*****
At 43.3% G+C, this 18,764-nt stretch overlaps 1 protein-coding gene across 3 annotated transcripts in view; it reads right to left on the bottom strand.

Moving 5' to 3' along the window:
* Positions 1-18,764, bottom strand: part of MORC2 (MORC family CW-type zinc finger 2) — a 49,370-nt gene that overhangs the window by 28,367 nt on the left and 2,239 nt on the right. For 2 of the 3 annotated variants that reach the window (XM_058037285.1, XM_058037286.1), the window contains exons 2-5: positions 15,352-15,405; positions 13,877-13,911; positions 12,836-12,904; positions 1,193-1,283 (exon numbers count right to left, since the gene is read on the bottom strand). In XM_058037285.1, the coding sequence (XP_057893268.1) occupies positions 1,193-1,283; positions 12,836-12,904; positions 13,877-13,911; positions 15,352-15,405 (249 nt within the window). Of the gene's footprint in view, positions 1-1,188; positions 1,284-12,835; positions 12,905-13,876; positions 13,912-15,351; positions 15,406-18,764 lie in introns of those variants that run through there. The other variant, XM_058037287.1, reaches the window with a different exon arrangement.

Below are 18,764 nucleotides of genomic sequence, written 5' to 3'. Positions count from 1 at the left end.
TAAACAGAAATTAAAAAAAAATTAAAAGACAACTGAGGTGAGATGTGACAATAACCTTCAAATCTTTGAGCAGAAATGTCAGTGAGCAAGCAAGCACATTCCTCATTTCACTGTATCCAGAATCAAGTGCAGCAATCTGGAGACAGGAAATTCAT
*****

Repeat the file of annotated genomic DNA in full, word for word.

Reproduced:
At 43.3% G+C, this 18,764-nt stretch overlaps 1 protein-coding gene across 3 annotated transcripts in view; it reads right to left on the bottom strand.

Moving 5' to 3' along the window:
* Positions 1-18,764, bottom strand: part of MORC2 (MORC family CW-type zinc finger 2) — a 49,370-nt gene that overhangs the window by 28,367 nt on the left and 2,239 nt on the right. For 2 of the 3 annotated variants that reach the window (XM_058037285.1, XM_058037286.1), the window contains exons 2-5: positions 15,352-15,405; positions 13,877-13,911; positions 12,836-12,904; positions 1,193-1,283 (exon numbers count right to left, since the gene is read on the bottom strand). In XM_058037285.1, the coding sequence (XP_057893268.1) occupies positions 1,193-1,283; positions 12,836-12,904; positions 13,877-13,911; positions 15,352-15,405 (249 nt within the window). Of the gene's footprint in view, positions 1-1,188; positions 1,284-12,835; positions 12,905-13,876; positions 13,912-15,351; positions 15,406-18,764 lie in introns of those variants that run through there. The other variant, XM_058037287.1, reaches the window with a different exon arrangement.

Below are 18,764 nucleotides of genomic sequence, written 5' to 3'. Positions count from 1 at the left end.
TAAACAGAAATTAAAAAAAAATTAAAAGACAACTGAGGTGAGATGTGACAATAACCTTCAAATCTTTGAGCAGAAATGTCAGTGAGCAAGCAAGCACATTCCTCATTTCACTGTATCCAGAATCAAGTGCAGCAATCTGGAGACAGGAAATTCAT